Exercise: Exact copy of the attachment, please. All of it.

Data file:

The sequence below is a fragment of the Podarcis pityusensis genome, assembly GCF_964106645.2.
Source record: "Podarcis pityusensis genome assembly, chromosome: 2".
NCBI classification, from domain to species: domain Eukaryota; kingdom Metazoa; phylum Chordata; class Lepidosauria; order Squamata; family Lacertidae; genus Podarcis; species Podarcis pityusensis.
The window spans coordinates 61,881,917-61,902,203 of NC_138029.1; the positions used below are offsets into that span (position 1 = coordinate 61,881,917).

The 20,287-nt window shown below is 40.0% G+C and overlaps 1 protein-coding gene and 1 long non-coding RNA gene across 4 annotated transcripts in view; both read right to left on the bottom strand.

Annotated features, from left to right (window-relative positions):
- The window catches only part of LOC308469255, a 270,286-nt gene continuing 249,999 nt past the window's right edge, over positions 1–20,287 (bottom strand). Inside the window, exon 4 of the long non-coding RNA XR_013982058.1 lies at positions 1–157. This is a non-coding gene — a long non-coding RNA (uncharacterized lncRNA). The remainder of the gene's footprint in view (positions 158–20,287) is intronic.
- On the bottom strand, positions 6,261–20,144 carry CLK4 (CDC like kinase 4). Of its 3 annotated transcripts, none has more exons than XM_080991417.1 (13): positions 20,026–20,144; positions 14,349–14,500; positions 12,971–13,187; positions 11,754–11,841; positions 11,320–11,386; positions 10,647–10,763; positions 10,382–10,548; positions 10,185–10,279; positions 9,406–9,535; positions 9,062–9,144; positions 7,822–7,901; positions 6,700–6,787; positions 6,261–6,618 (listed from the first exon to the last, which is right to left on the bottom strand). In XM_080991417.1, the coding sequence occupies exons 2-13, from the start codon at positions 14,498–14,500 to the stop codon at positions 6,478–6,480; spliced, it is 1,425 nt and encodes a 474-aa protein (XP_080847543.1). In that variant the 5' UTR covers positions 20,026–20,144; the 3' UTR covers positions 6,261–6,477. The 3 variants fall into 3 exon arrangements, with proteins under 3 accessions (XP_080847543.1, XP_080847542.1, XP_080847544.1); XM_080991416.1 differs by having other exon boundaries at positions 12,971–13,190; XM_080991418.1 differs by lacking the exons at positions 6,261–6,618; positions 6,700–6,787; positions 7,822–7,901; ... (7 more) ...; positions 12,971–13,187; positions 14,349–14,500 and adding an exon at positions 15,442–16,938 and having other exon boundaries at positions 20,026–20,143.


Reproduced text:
The sequence below is a fragment of the Podarcis pityusensis genome, assembly GCF_964106645.2.
Source record: "Podarcis pityusensis genome assembly, chromosome: 2".
NCBI classification, from domain to species: domain Eukaryota; kingdom Metazoa; phylum Chordata; class Lepidosauria; order Squamata; family Lacertidae; genus Podarcis; species Podarcis pityusensis.
The window spans coordinates 61,881,917-61,902,203 of NC_138029.1; the positions used below are offsets into that span (position 1 = coordinate 61,881,917).

The 20,287-nt window shown below is 40.0% G+C and overlaps 1 protein-coding gene and 1 long non-coding RNA gene across 4 annotated transcripts in view; both read right to left on the bottom strand.

Annotated features, from left to right (window-relative positions):
- The window catches only part of LOC308469255, a 270,286-nt gene continuing 249,999 nt past the window's right edge, over positions 1–20,287 (bottom strand). Inside the window, exon 4 of the long non-coding RNA XR_013982058.1 lies at positions 1–157. This is a non-coding gene — a long non-coding RNA (uncharacterized lncRNA). The remainder of the gene's footprint in view (positions 158–20,287) is intronic.
- On the bottom strand, positions 6,261–20,144 carry CLK4 (CDC like kinase 4). Of its 3 annotated transcripts, none has more exons than XM_080991417.1 (13): positions 20,026–20,144; positions 14,349–14,500; positions 12,971–13,187; positions 11,754–11,841; positions 11,320–11,386; positions 10,647–10,763; positions 10,382–10,548; positions 10,185–10,279; positions 9,406–9,535; positions 9,062–9,144; positions 7,822–7,901; positions 6,700–6,787; positions 6,261–6,618 (listed from the first exon to the last, which is right to left on the bottom strand). In XM_080991417.1, the coding sequence occupies exons 2-13, from the start codon at positions 14,498–14,500 to the stop codon at positions 6,478–6,480; spliced, it is 1,425 nt and encodes a 474-aa protein (XP_080847543.1). In that variant the 5' UTR covers positions 20,026–20,144; the 3' UTR covers positions 6,261–6,477. The 3 variants fall into 3 exon arrangements, with proteins under 3 accessions (XP_080847543.1, XP_080847542.1, XP_080847544.1); XM_080991416.1 differs by having other exon boundaries at positions 12,971–13,190; XM_080991418.1 differs by lacking the exons at positions 6,261–6,618; positions 6,700–6,787; positions 7,822–7,901; ... (7 more) ...; positions 12,971–13,187; positions 14,349–14,500 and adding an exon at positions 15,442–16,938 and having other exon boundaries at positions 20,026–20,143.